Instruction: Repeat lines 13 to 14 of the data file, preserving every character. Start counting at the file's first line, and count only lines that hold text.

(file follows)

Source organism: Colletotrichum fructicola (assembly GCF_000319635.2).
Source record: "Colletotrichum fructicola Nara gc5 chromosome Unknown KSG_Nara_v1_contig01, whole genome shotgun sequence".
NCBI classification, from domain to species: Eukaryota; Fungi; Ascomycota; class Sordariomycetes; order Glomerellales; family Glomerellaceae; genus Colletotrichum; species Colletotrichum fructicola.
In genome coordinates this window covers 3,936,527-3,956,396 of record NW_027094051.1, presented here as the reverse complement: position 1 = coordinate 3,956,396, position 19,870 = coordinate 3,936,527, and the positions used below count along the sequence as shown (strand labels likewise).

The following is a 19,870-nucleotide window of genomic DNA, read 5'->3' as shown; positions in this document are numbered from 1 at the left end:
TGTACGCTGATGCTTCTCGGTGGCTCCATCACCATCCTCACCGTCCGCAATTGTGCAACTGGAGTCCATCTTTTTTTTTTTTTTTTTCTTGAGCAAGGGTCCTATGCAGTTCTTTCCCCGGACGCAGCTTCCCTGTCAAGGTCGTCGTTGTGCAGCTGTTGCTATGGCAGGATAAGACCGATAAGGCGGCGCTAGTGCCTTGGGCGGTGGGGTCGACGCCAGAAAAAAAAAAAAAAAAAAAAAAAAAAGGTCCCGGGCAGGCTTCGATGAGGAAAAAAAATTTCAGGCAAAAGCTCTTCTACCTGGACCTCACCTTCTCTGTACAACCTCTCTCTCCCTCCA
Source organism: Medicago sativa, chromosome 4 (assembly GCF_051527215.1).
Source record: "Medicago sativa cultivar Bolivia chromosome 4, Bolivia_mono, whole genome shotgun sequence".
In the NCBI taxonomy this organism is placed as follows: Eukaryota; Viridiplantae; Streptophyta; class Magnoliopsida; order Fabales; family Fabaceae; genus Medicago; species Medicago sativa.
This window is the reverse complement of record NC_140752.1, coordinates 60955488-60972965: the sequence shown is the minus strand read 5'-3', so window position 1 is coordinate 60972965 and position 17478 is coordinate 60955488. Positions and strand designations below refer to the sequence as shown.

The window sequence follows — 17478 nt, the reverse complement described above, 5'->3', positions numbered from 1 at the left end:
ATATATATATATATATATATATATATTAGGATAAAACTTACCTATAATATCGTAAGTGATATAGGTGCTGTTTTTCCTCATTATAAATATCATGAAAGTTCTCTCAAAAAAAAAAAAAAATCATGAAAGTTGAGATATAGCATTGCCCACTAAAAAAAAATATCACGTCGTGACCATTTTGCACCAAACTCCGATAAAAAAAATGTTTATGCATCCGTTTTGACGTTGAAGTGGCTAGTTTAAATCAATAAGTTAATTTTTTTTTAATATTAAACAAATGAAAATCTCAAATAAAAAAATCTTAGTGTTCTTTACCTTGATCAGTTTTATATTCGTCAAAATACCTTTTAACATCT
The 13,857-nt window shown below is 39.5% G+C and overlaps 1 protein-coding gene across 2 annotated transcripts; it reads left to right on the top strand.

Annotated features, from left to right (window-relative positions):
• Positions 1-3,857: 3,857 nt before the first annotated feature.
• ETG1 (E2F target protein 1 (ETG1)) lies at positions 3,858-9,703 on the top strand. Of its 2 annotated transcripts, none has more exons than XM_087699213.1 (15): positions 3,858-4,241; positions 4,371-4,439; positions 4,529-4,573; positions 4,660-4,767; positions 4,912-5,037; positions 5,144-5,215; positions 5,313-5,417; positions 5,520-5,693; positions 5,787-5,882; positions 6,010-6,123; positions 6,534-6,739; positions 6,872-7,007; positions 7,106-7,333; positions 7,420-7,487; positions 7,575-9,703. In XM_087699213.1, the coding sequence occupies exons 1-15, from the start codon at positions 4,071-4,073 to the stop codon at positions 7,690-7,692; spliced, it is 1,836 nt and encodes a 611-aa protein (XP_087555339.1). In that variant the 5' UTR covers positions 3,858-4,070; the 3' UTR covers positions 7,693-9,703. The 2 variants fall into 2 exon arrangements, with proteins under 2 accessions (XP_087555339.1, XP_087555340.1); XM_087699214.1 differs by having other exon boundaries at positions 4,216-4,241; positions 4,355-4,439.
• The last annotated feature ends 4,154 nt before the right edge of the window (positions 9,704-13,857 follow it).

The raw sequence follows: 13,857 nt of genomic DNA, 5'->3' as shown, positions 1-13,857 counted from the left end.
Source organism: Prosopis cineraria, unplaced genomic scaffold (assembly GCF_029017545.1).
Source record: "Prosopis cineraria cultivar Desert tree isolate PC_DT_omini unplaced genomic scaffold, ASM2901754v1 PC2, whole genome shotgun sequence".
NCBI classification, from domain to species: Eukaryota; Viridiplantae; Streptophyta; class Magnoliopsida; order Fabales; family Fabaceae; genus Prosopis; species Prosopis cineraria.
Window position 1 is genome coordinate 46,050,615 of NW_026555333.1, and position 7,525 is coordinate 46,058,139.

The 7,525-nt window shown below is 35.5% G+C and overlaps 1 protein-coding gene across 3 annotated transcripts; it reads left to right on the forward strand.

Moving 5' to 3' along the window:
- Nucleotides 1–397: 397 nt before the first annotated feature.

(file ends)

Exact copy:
The 13,857-nt window shown below is 39.5% G+C and overlaps 1 protein-coding gene across 2 annotated transcripts; it reads left to right on the top strand.

Annotated features, from left to right (window-relative positions):